Incarceration

In an unprecedented statement, over forty senior academics including more than a dozen former presidents of the most important professional association for scholars of the Arab and larger Muslim world, the Middle East Studies Association (MESA), have signed a letter to US President Obama and Secretary State John Kerry calling for the Administration to demand the immediate release of blogger Alaa Abd El Fattah and other political detainees in Egypt, for Egyptian officials to suspend the protest law of 2013 and end the repression of free speech rights guaranteed by the Egyptian Constitution and international law, and end the regime of violence, including torture and extra judicial execution, that still governs Egypt after the electoral victory of Field Marshal Abdel Fattah al-Sisi as President. Even as Iraq is engulfed by violence and Syria continues its brutal civil war, these scholars and officials, with literally centuries of experience in Egypt and the broader region between them, warn that growing political violence in Egypt epitomized by the recent reimprisonment of Alaa Abdel Fattah and ongoing rights abuses, risks permanently destabilizing Egypt, and with it, the region more broadly. They call upon the Obama administration to suspend non-humanitarian military, security, political, and economic cooperation with Egypt until the government heeds these demands.

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Join the international campaign against Egypt’s repressive protest law and to free the thousands of detainees seized by the military regime.

GENEVA (19 May 2014) – A group of UN human rights experts Monday expressed alarm after Meriam Ibrahim, a Christian woman pregnant with her second child, was sentenced to death and 100 lashes for marrying a Christian man and refusing to renounce her faith. Her trial did not comply with basic fair trial and due process guarantees, said the experts.

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SIHA STATEMENT, 15 MAY 2014, KHARTOUM: In a shocking decision that the Strategic Initiative for Women in the Horn of Africa (SIHA) strongly condemns, Meriam Ibrahim, the 27-year-old pregnant Sudanese women charged with apostasy and adultery, was given a sentence today of 100 lashings and execution by hanging at the Haj Yousif Court Complex in Khartoum. In explaining the sentence, the deciding judge, Abbas Mohammed Al-Khalifa, commented to the defendant, whom SIHA has been publically and confidentially advocating for since February, that, ‘We gave you three days to recant but you insist on not returning to Islam. I sentence you to be hanged to death.’ In a show of great bravery given that the charge of apostasy, which carries the death penalty, hinges on Meriam’s claim that she is in fact a Christian, Meriam responded to the judge, ‘I am a Christian and never committed apostasy.’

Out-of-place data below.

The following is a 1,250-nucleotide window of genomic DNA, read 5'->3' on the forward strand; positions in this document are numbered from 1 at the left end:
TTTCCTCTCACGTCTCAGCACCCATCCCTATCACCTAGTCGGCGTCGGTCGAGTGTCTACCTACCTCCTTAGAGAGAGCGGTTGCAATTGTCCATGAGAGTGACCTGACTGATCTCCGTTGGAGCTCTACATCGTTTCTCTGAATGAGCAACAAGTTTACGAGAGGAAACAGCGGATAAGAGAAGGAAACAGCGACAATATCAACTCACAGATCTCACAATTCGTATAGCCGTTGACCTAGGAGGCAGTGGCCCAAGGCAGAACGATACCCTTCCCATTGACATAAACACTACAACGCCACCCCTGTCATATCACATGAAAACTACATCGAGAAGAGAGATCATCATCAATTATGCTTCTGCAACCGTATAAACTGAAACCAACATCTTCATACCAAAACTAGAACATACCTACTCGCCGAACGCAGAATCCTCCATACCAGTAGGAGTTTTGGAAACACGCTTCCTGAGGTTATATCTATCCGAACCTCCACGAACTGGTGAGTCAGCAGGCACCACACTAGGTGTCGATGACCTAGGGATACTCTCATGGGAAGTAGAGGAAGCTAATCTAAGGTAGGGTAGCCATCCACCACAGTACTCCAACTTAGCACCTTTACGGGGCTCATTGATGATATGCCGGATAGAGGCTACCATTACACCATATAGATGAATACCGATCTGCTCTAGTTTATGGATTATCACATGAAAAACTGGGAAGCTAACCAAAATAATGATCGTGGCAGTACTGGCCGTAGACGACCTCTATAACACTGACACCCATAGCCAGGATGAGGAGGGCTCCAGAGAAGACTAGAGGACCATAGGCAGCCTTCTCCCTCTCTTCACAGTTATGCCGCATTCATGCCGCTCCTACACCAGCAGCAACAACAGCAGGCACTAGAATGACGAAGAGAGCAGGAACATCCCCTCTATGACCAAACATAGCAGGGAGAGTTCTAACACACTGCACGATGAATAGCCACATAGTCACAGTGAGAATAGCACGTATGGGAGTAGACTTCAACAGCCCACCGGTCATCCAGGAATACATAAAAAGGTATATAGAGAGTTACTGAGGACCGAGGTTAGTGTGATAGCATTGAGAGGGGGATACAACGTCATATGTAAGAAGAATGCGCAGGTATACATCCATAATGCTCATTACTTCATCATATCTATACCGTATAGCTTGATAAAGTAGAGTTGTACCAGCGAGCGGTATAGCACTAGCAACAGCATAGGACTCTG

DUBAI, March 18 (Reuters) - An Iranian woman sentenced to die by stoning for adultery and later given a 10-year jail term instead has been allowed to leave prison, the judiciary said, in a new twist to a case that has triggered years of criticism of Iran's rights record.

A judiciary spokesman told Reuters that Sakineh Mohammadi Ashtiani had been given "a leave" from prison several weeks ago for good behaviour. He said, without elaborating, that the decision was a sign of "our religion's leniency towards women".

Main Findings
 
[Trigger warning: details of sexual assault and torture]
 
This report documents abuses to which the criminal justice system subjects women during arrest, interrogation, trial, and imprisonment. Between December 2012 and April 2013, Human Rights Watch interviewed 27 women and 7 girls, Sunni and Shia; their families and lawyers; medical service providers in women’s prisons; civil society representatives; foreign embassy and United Nations staff in Baghdad; Justice, Interior, Defense, and Human Rights ministry officials, and two deputyprime ministers. We also reviewed court documents, lawyers’ case files, and government decisions and reports.
Introduction
 
1. Many countries are witnessing a significantly disproportionate rate of increase of women being incarcerated, compared to their male counterparts. Globally, women and girls constitute a minority of the prison population as a whole, and it is estimated that they represent between 2 and 9 per cent of the total population. Throughout the world, women prisoners face similar human rights violations 
relating to the causes that led to their imprisonment, the conditions they face in prison and the consequences of their incarceration.

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